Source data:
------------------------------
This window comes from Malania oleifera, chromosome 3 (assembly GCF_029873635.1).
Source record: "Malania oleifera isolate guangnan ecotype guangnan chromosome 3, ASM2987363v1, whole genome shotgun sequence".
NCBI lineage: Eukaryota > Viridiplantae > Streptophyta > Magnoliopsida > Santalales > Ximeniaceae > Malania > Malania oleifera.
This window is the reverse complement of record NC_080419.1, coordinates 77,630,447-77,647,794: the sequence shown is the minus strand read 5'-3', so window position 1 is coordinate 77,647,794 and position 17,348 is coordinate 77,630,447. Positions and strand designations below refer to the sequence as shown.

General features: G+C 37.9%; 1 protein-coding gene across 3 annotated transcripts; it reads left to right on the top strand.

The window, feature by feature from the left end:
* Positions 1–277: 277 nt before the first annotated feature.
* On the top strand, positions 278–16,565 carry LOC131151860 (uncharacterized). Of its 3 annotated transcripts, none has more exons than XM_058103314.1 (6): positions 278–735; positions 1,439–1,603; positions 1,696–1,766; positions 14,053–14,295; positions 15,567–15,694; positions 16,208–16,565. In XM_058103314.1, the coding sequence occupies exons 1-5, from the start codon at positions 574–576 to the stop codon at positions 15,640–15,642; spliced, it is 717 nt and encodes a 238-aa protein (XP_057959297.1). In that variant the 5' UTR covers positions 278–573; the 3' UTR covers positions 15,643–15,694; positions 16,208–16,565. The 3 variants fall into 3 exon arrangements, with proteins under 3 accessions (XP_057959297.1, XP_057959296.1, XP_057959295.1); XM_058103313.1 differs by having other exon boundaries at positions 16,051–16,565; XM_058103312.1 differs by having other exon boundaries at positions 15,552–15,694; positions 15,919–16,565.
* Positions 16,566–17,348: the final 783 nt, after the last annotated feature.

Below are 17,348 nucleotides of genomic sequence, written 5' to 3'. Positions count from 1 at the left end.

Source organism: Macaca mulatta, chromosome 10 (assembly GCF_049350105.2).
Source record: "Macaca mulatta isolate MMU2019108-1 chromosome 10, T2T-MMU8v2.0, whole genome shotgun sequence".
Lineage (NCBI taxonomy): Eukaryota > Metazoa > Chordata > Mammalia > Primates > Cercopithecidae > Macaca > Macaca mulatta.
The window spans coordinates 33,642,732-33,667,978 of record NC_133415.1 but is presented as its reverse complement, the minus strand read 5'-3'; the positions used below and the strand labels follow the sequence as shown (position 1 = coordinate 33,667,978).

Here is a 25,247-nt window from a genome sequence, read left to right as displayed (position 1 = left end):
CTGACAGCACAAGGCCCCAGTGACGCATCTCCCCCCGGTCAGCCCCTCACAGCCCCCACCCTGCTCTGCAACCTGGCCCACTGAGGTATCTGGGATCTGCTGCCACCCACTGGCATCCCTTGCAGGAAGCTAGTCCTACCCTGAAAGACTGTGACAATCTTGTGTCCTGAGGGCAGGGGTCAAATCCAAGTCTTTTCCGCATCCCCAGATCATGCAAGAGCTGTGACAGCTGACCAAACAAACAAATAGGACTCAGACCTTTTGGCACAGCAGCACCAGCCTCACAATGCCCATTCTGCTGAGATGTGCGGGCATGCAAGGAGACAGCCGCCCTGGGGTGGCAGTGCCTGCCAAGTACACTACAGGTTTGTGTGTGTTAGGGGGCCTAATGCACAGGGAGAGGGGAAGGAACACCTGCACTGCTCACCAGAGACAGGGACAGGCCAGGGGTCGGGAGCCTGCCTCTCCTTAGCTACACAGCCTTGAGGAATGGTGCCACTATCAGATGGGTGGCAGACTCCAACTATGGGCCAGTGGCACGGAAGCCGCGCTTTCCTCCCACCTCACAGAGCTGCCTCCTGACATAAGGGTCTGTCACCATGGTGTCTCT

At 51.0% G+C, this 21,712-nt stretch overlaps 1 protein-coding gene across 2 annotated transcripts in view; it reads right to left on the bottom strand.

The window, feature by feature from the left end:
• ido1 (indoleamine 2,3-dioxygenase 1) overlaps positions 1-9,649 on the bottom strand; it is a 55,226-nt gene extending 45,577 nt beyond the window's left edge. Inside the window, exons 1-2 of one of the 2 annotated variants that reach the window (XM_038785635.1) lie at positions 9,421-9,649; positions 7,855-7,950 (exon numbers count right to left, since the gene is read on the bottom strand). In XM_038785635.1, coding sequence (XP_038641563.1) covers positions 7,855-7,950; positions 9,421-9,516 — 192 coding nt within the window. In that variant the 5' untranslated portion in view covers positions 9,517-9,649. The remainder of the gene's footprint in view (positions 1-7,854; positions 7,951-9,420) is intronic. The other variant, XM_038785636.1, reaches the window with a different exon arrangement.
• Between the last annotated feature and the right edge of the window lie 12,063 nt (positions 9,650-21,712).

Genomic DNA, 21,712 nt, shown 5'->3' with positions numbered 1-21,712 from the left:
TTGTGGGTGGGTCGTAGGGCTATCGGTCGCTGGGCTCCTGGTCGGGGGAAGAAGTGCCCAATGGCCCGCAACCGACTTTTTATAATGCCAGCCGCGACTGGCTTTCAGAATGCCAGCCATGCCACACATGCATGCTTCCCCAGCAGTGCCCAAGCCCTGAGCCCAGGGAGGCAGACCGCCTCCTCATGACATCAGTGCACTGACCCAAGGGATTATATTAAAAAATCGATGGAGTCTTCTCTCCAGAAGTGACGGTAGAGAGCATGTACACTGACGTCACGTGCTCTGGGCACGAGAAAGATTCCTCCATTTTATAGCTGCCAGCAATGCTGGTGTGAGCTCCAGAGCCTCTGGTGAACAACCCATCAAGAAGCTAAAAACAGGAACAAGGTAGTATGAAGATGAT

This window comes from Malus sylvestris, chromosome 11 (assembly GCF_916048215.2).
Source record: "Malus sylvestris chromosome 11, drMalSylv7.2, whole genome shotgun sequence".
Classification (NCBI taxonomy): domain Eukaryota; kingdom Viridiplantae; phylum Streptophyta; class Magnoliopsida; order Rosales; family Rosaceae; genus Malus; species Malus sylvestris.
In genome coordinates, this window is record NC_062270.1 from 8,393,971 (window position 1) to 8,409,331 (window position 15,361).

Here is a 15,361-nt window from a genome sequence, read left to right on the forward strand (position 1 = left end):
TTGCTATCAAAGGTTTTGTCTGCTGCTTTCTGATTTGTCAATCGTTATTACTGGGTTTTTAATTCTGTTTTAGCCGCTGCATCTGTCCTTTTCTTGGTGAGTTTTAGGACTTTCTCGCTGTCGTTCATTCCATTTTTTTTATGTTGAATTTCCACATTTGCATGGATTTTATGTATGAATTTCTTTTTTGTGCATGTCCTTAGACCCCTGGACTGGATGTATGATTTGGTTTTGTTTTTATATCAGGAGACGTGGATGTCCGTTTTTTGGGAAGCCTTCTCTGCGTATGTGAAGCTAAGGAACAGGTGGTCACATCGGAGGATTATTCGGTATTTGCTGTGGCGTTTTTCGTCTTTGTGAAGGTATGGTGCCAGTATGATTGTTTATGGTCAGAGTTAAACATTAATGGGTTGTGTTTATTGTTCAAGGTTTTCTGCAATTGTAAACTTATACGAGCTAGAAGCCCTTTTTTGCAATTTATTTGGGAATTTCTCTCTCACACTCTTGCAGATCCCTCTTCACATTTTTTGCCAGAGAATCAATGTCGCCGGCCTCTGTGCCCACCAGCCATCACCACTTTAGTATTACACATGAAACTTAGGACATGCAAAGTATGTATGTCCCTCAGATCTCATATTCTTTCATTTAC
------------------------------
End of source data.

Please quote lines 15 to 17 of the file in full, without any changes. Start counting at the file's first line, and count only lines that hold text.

Here is a 25,247-nt window from a genome sequence, read left to right as displayed (position 1 = left end):
CTGACAGCACAAGGCCCCAGTGACGCATCTCCCCCCGGTCAGCCCCTCACAGCCCCCACCCTGCTCTGCAACCTGGCCCACTGAGGTATCTGGGATCTGCTGCCACCCACTGGCATCCCTTGCAGGAAGCTAGTCCTACCCTGAAAGACTGTGACAATCTTGTGTCCTGAGGGCAGGGGTCAAATCCAAGTCTTTTCCGCATCCCCAGATCATGCAAGAGCTGTGACAGCTGACCAAACAAACAAATAGGACTCAGACCTTTTGGCACAGCAGCACCAGCCTCACAATGCCCATTCTGCTGAGATGTGCGGGCATGCAAGGAGACAGCCGCCCTGGGGTGGCAGTGCCTGCCAAGTACACTACAGGTTTGTGTGTGTTAGGGGGCCTAATGCACAGGGAGAGGGGAAGGAACACCTGCACTGCTCACCAGAGACAGGGACAGGCCAGGGGTCGGGAGCCTGCCTCTCCTTAGCTACACAGCCTTGAGGAATGGTGCCACTATCAGATGGGTGGCAGACTCCAACTATGGGCCAGTGGCACGGAAGCCGCGCTTTCCTCCCACCTCACAGAGCTGCCTCCTGACATAAGGGTCTGTCACCATGGTGTCTCT

At 51.0% G+C, this 21,712-nt stretch overlaps 1 protein-coding gene across 2 annotated transcripts in view; it reads right to left on the bottom strand.